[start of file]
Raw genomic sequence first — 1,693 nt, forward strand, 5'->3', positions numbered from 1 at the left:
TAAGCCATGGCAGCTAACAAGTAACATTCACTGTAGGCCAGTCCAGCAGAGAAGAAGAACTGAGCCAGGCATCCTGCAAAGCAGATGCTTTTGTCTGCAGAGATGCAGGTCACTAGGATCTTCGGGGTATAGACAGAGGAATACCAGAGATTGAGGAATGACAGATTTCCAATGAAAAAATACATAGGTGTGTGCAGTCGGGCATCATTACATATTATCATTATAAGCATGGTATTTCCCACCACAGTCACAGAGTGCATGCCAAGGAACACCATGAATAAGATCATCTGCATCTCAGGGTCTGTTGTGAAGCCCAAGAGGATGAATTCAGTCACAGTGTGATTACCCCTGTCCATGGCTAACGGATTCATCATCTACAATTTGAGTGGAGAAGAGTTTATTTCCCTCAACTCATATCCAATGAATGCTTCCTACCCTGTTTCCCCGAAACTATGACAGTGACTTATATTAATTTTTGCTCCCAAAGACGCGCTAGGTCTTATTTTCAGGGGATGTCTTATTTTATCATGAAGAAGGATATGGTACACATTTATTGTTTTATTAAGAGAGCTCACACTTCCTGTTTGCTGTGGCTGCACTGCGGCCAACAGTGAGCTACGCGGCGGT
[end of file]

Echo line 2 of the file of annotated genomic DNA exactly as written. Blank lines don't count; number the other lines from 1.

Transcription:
TAAGCCATGGCAGCTAACAAGTAACATTCACTGTAGGCCAGTCCAGCAGAGAAGAAGAACTGAGCCAGGCATCCTGCAAAGCAGATGCTTTTGTCTGCAGAGATGCAGGTCACTAGGATCTTCGGGGTATAGACAGAGGAATACCAGAGATTGAGGAATGACAGATTTCCAATGAAAAAATACATAGGTGTGTGCAGTCGGGCATCATTACATATTATCATTATAAGCATGGTATTTCCCACCACAGTCACAGAGTGCATGCCAAGGAACACCATGAATAAGATCATCTGCATCTCAGGGTCTGTTGTGAAGCCCAAGAGGATGAATTCAGTCACAGTGTGATTACCCCTGTCCATGGCTAACGGATTCATCATCTACAATTTGAGTGGAGAAGAGTTTATTTCCCTCAACTCATATCCAATGAATGCTTCCTACCCTGTTTCCCCGAAACTATGACAGTGACTTATATTAATTTTTGCTCCCAAAGACGCGCTAGGTCTTATTTTCAGGGGATGTCTTATTTTATCATGAAGAAGGATATGGTACACATTTATTGTTTTATTAAGAGAGCTCACACTTCCTGTTTGCTGTGGCTGCACTGCGGCCAACAGTGAGCTACGCGGCGGT